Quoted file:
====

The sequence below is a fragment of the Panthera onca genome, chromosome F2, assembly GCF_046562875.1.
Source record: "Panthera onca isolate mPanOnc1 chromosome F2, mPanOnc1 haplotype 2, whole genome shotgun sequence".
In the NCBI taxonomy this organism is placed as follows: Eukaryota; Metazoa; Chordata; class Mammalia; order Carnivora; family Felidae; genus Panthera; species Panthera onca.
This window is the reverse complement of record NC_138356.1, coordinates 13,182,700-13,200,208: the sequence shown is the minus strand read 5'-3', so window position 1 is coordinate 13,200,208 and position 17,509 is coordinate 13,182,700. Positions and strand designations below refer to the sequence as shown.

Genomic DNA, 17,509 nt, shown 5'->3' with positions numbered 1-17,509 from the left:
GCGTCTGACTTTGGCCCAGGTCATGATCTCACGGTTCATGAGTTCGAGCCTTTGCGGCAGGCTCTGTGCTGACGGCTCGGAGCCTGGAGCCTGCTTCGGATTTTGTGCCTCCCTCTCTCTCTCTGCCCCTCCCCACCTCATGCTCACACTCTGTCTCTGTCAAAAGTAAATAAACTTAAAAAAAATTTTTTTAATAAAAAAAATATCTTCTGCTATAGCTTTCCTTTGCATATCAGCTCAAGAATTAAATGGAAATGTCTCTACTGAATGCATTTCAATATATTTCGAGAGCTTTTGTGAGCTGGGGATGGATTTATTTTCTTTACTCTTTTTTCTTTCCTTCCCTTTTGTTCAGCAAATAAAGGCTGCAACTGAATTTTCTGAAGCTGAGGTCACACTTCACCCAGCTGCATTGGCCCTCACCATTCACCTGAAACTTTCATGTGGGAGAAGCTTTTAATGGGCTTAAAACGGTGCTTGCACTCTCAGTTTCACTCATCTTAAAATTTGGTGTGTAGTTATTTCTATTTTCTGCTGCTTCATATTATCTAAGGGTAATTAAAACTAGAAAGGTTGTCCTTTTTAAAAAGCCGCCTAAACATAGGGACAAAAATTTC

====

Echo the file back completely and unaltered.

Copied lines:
The sequence below is a fragment of the Panthera onca genome, chromosome F2, assembly GCF_046562875.1.
Source record: "Panthera onca isolate mPanOnc1 chromosome F2, mPanOnc1 haplotype 2, whole genome shotgun sequence".
In the NCBI taxonomy this organism is placed as follows: Eukaryota; Metazoa; Chordata; class Mammalia; order Carnivora; family Felidae; genus Panthera; species Panthera onca.
This window is the reverse complement of record NC_138356.1, coordinates 13,182,700-13,200,208: the sequence shown is the minus strand read 5'-3', so window position 1 is coordinate 13,200,208 and position 17,509 is coordinate 13,182,700. Positions and strand designations below refer to the sequence as shown.

Genomic DNA, 17,509 nt, shown 5'->3' with positions numbered 1-17,509 from the left:
GCGTCTGACTTTGGCCCAGGTCATGATCTCACGGTTCATGAGTTCGAGCCTTTGCGGCAGGCTCTGTGCTGACGGCTCGGAGCCTGGAGCCTGCTTCGGATTTTGTGCCTCCCTCTCTCTCTCTGCCCCTCCCCACCTCATGCTCACACTCTGTCTCTGTCAAAAGTAAATAAACTTAAAAAAAATTTTTTTAATAAAAAAAATATCTTCTGCTATAGCTTTCCTTTGCATATCAGCTCAAGAATTAAATGGAAATGTCTCTACTGAATGCATTTCAATATATTTCGAGAGCTTTTGTGAGCTGGGGATGGATTTATTTTCTTTACTCTTTTTTCTTTCCTTCCCTTTTGTTCAGCAAATAAAGGCTGCAACTGAATTTTCTGAAGCTGAGGTCACACTTCACCCAGCTGCATTGGCCCTCACCATTCACCTGAAACTTTCATGTGGGAGAAGCTTTTAATGGGCTTAAAACGGTGCTTGCACTCTCAGTTTCACTCATCTTAAAATTTGGTGTGTAGTTATTTCTATTTTCTGCTGCTTCATATTATCTAAGGGTAATTAAAACTAGAAAGGTTGTCCTTTTTAAAAAGCCGCCTAAACATAGGGACAAAAATTTC